Every so often an opera fan is treated to a minor miracle, a revelatory performance of a familiar favorite that immediately sweeps all other versions before it.

Operalia, the World Opera Competition, Showcases 2014 Winners

On August 30, Los Angeles Opera presented the finals concert of Plácido Domingo’s Operalia, the world opera competition. Founded in 1993, the contest endeavors to discover and help launch the careers of the most promising young opera singers of today. Thousands of applicants send in recordings from which forty singers are chosen to perform live in the city where the contest is being held. Last year it was Verona, Italy, this year Los Angeles, next year London.

Elektra at Prom 59

The second day of the Richard Strauss weekend at the BBC Proms saw Richard Strauss's Elektra performed at the Royal Albert Hall on 31 August 2014 by the BBC Symphony Orchestra, conducted by Semyon Bychkov, with Christine Goerke in the title role.

Powerful Mahler Symphony no 2 Harding, BBC Proms London

Triumphant! An exceptionally stimulating Mahler Symphony No 2 from Daniel Harding and the Swedish Radio Symphony Orchestra, BBC Prom 57 at the Royal Albert Hall. Harding's Mahler Tenth performances (especially with the Berliner Philharmoniker) are pretty much the benchmark by which all other performances are assessed. Harding's Mahler Second is informed by such an intuitive insight into the whole traverse of the composer's work that, should he get around to doing all ten together, he'll fulfil the long-held dream of "One Grand Symphony", all ten symphonies understood as a coherent progression of developing ideas.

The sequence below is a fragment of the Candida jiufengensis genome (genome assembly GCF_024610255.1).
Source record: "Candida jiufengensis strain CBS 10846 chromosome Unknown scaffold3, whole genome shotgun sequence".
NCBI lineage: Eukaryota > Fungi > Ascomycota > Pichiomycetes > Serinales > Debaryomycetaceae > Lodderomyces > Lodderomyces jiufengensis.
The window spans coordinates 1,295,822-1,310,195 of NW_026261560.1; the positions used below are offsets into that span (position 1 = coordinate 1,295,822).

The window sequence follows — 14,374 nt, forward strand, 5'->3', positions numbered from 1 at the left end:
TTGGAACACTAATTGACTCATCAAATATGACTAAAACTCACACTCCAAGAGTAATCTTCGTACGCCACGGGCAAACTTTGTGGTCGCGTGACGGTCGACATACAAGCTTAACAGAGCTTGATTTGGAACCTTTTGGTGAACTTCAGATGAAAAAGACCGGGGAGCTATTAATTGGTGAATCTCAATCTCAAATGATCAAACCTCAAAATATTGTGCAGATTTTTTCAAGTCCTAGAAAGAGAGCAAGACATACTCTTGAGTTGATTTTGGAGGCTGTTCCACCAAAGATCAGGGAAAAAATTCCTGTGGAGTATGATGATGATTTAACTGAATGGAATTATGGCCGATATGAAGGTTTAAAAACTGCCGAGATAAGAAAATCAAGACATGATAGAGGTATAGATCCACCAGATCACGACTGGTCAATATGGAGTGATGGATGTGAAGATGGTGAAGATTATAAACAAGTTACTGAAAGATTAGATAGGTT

Nina Stemme's stunning Strauss Salome, BBC Proms London

The BBC Proms continued its Richard Strauss celebrations with a performance of his first major operatic success Salome. Nina Stemme led forces from the Deutsche Oper, Berlin,at the Royal Albert Hall on Saturday 30 August 2014,the first of a remarkable pair of Proms which sees Salome and Elektra performed on successive evenings

OPERA TODAY ARCHIVES »

Reviews

Karl Amadeus Hartmann: Des Simplicius Simplicissimus Jugend
11 Apr 2010

Covert resistance to Hitler — Hartmann’s Simplicius Simplicissimus

An anti-facist, anti-war opera written in Germany while the Nazis were in power? K A Hartmann’s Des Simplicius Simplicissimus Jugend was a brave act of conscience, even though the opera wasn't publicly performed until 1948.

Karl Amadeus Hartmann: Des Simplicius Simplicissimus Jugend

Camilla Nylund (Simplicius); Christian Gerhaher (Landsknecht/Sprecher); Will Hartmann (Einsiedel/Gouverneur); Michael Volle (Bauer/Feldwebel/Hauptmann). Die Singphoniker. Münchner Rundfunkorchester. Ulf Schirmer, conducting.

BR-Klassik 403571900301 [2CDs]

$29.99  Click to buy

Simplicius Simplicissimus is loosely based on H J Chr Grimmelshausen’s 1669 allegory. This was set in the Thirty Years War, a defining trauma in German history, barely appreciated in the English-speaking world. “Anno Domini 1618 wohnten 12 millionen in Deutschland” goes Hartmann’s introduction. “Da kam der grosse Kreig”. Thirty years later, only 4 million remained. Hartmann uses an alt Deutsch idiom but it’s obvious what he really means.

There’s a new edition, recently recorded by the Münchner Rundfunkorchester conducted by Ulf Schirmer. The singing too is way above average, which in itself makes this a top recommendation : Michael Volle, Christian Gerhaher, Camilla Nylund and Will Hartmann. It’s live, too, recorded in a small theatre, which adds to the atmosphere. This performance is vividly dramatic. Even if you don’t understand a word of German, the impact is clear.

Like the 1669 original, Hartmann sets the opera in tableaux, each act divided into different Bild or Speil subsections, like a series of stylized woodcuts. This formality creates an otherworldly edge to the horrific tale within. A thundering, brooding overture sets the mood of overwhelming chaos. Hartmann’s orchestration is spartan: simple trumpets, drums, pipes, a modernist battaglia. From this the male voices develop, chanting in goose-step rhythms.

Simplicius appears. “Ein kleiner Bub bei den Schafen, kannte weder Gott noch Menschen, weder Himmel noch Hölle, weder Engel noch Teufel”. Notice the pattern of opposite images, which flows throughout the opera. The text is set in rhyming couplets, typical of German tradition, and the music moves in a similar grave two-step.